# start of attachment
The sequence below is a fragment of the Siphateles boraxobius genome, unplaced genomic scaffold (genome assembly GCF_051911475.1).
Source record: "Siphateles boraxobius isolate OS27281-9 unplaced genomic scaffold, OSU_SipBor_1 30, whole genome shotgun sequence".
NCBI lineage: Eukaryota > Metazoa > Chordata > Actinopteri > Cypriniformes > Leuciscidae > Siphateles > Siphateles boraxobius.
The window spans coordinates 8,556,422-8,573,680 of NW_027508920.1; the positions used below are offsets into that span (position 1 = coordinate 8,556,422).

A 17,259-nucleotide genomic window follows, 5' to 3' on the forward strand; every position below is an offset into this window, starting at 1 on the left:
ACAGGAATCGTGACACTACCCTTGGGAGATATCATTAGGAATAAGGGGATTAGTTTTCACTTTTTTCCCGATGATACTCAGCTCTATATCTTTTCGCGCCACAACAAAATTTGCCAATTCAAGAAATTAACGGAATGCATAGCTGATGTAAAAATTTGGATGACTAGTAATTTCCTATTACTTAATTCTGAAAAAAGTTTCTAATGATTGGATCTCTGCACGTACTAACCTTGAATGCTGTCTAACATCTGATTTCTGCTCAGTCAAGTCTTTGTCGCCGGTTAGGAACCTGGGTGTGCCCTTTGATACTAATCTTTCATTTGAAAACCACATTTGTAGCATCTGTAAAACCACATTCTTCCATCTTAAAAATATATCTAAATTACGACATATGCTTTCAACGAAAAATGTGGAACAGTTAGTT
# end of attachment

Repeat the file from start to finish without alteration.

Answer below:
The sequence below is a fragment of the Siphateles boraxobius genome, unplaced genomic scaffold (genome assembly GCF_051911475.1).
Source record: "Siphateles boraxobius isolate OS27281-9 unplaced genomic scaffold, OSU_SipBor_1 30, whole genome shotgun sequence".
NCBI lineage: Eukaryota > Metazoa > Chordata > Actinopteri > Cypriniformes > Leuciscidae > Siphateles > Siphateles boraxobius.
The window spans coordinates 8,556,422-8,573,680 of NW_027508920.1; the positions used below are offsets into that span (position 1 = coordinate 8,556,422).

A 17,259-nucleotide genomic window follows, 5' to 3' on the forward strand; every position below is an offset into this window, starting at 1 on the left:
ACAGGAATCGTGACACTACCCTTGGGAGATATCATTAGGAATAAGGGGATTAGTTTTCACTTTTTTCCCGATGATACTCAGCTCTATATCTTTTCGCGCCACAACAAAATTTGCCAATTCAAGAAATTAACGGAATGCATAGCTGATGTAAAAATTTGGATGACTAGTAATTTCCTATTACTTAATTCTGAAAAAAGTTTCTAATGATTGGATCTCTGCACGTACTAACCTTGAATGCTGTCTAACATCTGATTTCTGCTCAGTCAAGTCTTTGTCGCCGGTTAGGAACCTGGGTGTGCCCTTTGATACTAATCTTTCATTTGAAAACCACATTTGTAGCATCTGTAAAACCACATTCTTCCATCTTAAAAATATATCTAAATTACGACATATGCTTTCAACGAAAAATGTGGAACAGTTAGTT